I knew about the Civic Scholars Program from a previous time at WashU and was truly inspired by these students. When I combined those students with the amazing professional staff, I knew the Gephardt Institute was a powerful place that can create an impact in St. Louis and the region. The people combined with a commitment to service and equity really blends well with my personal values.

What does it mean to you in your work to be a part of WashU community and the St. Louis community, more broadly?
It means I represent something greater than myself. I have a commitment to be a university and St. Louis citizen who is advocating for those in the margins by my words and actions. How I vote, how I serve, and my fiscal resources all impact my citizenship both at a university and community level.

What do you enjoy doing in your free time?
I love cooking and playing with my dogs. I think I have a really cool partner so we enjoy spending time together as a couple being outdoors, listening to music, and eating all the amazing food St. Louis has to offer.

Who inspires you?
My mom immigrated to this country after having an arranged marriage to my dad with limited English skills. She’s worked hard to climb the corporate ladder and be an awesome mom and wife at the same time.

Favorite joke?
Two pickles fell out of a jar onto the floor. What did one say to another? Dill with it….

Colleen Smyth

How would you define an attitude or culture of civic engagement?
Civic engagement is all about showing up. It manifests in different ways for people, especially depending on the various social identities people hold and their proximity and access to resources. Along with other things, a desire to be civically engaged is often influenced by one’s belief in the potential for change, in the belief that one’s actions and decisions have meaning, and the relationships that people have to others in their communities.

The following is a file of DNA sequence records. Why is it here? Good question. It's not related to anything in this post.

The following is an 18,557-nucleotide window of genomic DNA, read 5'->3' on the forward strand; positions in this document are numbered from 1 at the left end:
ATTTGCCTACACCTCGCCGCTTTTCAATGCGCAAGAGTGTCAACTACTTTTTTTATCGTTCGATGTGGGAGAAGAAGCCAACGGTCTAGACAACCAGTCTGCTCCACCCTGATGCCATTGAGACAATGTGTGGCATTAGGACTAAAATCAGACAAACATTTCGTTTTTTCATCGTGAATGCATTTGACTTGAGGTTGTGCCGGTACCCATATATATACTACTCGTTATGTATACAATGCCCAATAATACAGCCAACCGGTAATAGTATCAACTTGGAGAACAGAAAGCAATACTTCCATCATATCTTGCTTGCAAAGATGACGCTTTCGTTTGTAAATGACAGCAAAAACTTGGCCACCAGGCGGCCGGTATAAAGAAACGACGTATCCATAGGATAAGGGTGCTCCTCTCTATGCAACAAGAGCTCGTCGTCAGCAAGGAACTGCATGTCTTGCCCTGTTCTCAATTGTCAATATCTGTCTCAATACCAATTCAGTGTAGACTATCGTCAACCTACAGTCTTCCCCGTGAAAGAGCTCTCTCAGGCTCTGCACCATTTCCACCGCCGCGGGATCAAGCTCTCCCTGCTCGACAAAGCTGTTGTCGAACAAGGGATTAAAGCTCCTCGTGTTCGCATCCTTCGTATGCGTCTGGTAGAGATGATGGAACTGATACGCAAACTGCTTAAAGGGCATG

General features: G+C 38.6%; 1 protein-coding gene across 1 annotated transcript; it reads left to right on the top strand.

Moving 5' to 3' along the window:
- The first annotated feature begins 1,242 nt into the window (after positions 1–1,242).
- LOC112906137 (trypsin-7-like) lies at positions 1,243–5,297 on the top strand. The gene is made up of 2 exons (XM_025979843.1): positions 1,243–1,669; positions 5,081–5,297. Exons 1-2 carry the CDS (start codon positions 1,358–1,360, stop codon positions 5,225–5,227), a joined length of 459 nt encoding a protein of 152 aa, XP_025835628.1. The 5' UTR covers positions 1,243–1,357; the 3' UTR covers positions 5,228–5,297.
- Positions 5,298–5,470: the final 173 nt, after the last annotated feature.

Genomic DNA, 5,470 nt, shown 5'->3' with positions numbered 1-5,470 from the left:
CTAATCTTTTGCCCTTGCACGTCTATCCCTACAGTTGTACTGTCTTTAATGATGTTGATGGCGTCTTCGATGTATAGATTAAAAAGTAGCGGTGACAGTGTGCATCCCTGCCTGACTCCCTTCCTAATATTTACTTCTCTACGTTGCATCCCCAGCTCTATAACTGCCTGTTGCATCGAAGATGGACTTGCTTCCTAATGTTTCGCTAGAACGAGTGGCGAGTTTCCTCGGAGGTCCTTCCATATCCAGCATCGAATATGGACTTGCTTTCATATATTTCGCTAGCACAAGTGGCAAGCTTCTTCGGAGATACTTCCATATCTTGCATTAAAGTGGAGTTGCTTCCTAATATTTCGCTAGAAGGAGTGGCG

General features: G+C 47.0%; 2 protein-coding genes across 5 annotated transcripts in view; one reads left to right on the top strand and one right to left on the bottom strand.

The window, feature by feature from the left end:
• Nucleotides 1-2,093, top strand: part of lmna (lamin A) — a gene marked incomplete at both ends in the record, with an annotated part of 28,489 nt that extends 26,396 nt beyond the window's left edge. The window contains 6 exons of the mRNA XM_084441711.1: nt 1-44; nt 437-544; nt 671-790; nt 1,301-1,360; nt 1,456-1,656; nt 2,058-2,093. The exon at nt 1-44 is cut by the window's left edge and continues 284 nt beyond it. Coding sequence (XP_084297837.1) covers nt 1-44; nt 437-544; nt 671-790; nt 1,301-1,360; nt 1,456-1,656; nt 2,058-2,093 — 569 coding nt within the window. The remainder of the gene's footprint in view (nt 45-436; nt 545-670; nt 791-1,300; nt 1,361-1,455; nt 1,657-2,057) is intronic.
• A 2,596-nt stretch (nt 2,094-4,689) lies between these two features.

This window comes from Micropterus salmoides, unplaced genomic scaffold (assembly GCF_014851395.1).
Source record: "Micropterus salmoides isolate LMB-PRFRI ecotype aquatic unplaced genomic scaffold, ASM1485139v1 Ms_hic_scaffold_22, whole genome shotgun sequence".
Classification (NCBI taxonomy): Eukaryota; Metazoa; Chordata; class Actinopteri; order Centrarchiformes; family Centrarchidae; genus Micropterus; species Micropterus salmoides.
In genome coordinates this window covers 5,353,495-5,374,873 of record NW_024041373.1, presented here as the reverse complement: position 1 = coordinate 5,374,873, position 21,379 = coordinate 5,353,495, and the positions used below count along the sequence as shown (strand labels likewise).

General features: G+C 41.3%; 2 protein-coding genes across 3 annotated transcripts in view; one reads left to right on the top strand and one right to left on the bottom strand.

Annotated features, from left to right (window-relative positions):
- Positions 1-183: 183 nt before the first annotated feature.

What drew you to the Gephardt Institute?
I was drawn to the Gephardt Institute because of the institute’s approach to civic engagement work. Through the conversations I had and the reading I did about the work of the institute, a commitment to St. Louis, equity, and the development of engaged citizens was central. I felt like this was a place where my individual values aligned with its values and mission, which is important to me.

What does it mean to you in your work to be a part of WashU community and the St. Louis community, more broadly?
People cannot be civically engaged absent of community. To me, being a part of the Wash U community and the broader St. Louis community informs the work that I am doing. I know, as a member of these communities, I have a responsibility to strive to understand the varied histories and stories of the people who are here.

What do you enjoy doing in your free time?